The Government’s overhaul of the “retire and rejoin” rules in the NHS Pension Scheme could give you valuable new benefits as you move towards retirement
Government efforts to bolster the NHS workforce and retain senior doctors give you more choice about how and when you retire. Changes made to the NHS Pension Scheme give you valuable flexibility: The headline reform is that since April 2023 all members of the NHS Pension Scheme are now entitled to retire, begin taking their full pension, and then to return to work and to rejoin the scheme, where they can earn additional pension benefits. The only stipulation is that you must take a break of at least 24 hours between retiring and returning to work.
This could be hugely useful if you don’t want to retire fully, for example. You could return to work on reduced hours or in a part-time role, using your NHS pension benefits to supplement your lower earnings. In addition, you’ll be able to build up further pension entitlement from your continuing work.
The new rules are very flexible. For example, even if you have 45 years of service in the 1995 and 2008 sections of the NHS Pension Scheme, you can return to work and earn new benefits in the 2015 scheme, as long you haven’t yet reached your 75th birthday.
Also, if you do decide to retire and then to rejoin the NHS, you can work as many hours as you like in your new role from day one. Previously, members of the 1995 section of the NHS Pension Scheme were limited to working no more than 16 hours a week in the first month after retirement to avoid their pension payments being affected.
Check the abatement rules
The one caveat here is that you may need to be mindful of the rules governing “abatement”, which could see your NHS pension reduced. This process could kick in if the combination of your earnings on rejoining the NHS and the unearned element of your NHS pension exceed your pre-retirement pensionable earnings from your NHS work.
Abatement might apply if you’re under the normal pension age of the NHS Pension Scheme – 60 in the 1995 section, 65 in the 2008 section, or your state pension age in the 2015 scheme – and you return to NHS employment following retirement on the grounds of ill-health. It could also apply if you return following the early payment of a deferred pension on the grounds of ill-health, or if you retire in the interests of efficiency of the service.
Note that abatement for those with Special Class or Mental Health Officer status has been suspended until 31 March 2025. Until then, if you have that status from age 55, you will be able to return to NHS employment or increase your working commitments without having to worry about a reduction in your pension payments. From 1 April 2025, you will potentially be subject to abatement in the normal way until you reach age 60.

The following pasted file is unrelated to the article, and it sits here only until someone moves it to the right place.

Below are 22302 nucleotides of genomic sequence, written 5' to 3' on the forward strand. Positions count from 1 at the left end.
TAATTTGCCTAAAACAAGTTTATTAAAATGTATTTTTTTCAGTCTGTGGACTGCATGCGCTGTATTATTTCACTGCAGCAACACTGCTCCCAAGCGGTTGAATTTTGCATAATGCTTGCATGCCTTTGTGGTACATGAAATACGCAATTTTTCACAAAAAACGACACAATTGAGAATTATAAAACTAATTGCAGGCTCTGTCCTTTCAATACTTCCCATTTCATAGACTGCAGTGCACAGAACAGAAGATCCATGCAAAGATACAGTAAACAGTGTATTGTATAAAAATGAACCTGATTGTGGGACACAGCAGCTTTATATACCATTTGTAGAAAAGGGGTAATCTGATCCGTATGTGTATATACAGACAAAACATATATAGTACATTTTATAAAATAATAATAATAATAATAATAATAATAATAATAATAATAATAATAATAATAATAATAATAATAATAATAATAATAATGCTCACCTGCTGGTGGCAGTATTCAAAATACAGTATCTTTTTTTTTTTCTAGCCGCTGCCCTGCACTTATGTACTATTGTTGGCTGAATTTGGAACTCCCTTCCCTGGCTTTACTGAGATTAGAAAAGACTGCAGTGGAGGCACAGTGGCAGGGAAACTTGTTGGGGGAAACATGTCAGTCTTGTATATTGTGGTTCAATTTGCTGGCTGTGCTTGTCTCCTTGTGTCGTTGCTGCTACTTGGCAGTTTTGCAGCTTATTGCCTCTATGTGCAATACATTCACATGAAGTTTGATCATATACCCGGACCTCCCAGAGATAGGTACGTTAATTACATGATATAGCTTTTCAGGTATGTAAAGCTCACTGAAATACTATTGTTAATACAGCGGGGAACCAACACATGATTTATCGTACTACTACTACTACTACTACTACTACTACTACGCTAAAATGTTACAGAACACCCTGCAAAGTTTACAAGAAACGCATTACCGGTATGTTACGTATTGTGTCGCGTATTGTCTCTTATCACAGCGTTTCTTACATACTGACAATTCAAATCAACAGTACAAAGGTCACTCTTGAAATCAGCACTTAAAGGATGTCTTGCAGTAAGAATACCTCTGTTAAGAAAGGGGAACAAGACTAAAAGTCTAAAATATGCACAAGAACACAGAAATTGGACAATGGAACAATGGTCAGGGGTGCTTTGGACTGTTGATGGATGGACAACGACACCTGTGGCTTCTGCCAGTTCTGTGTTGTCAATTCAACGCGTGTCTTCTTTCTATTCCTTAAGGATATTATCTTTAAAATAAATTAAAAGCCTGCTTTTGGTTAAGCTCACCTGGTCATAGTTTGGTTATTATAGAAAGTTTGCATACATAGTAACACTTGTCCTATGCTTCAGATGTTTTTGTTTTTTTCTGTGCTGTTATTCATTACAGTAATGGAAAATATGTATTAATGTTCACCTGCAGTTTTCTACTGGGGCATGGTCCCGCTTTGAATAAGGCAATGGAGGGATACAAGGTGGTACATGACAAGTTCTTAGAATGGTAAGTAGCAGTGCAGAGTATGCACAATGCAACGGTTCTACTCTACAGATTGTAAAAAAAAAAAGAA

More flexible working
The other notable change under the Government’s reforms takes effect from 1 October 2023. From then, you will be able to claim your pension from the 1995 section of the NHS Pension Scheme without having to leave your job. This is already an option in the 2008 section and in the 2015 scheme.
Under this rule change, those with 1995 section benefits will be able to take between 20% and 100% of their pension in one or two drawdown payments, with no need to leave their current job. They will be able to carry on working without a break – and to continue building up pension benefits in the 2015 scheme.
This entitlement is known as partial retirement. The idea is that it gives members a way to retire more gradually; they can use their 1995 section entitlements to generate additional income as they reduce their working hours, while still earning future pension benefits.
As such, to benefit from partial retirement, you must see a 10% reduction in your pensionable pay (a 10% reduction in commitment for GPs) in the 12 months after you draw down from the 1995 section. This is the same rule as already applies in the 2008 section and the 2015 scheme.
The bottom line, however, is that the NHS Pension Scheme now makes it easier for you to manage your retirement over a period, rather than simply stopping work completely at one time.
The NHS will provide guidance on programmed activities that are to be made non-pensionable. More broadly, it may make sense to get professional financial advice on the best way for you to take advantage of the new rules, given your current situation and your future plans and requirements.
Content correct at time of writing and is intended for general information only and should not be construed as advice.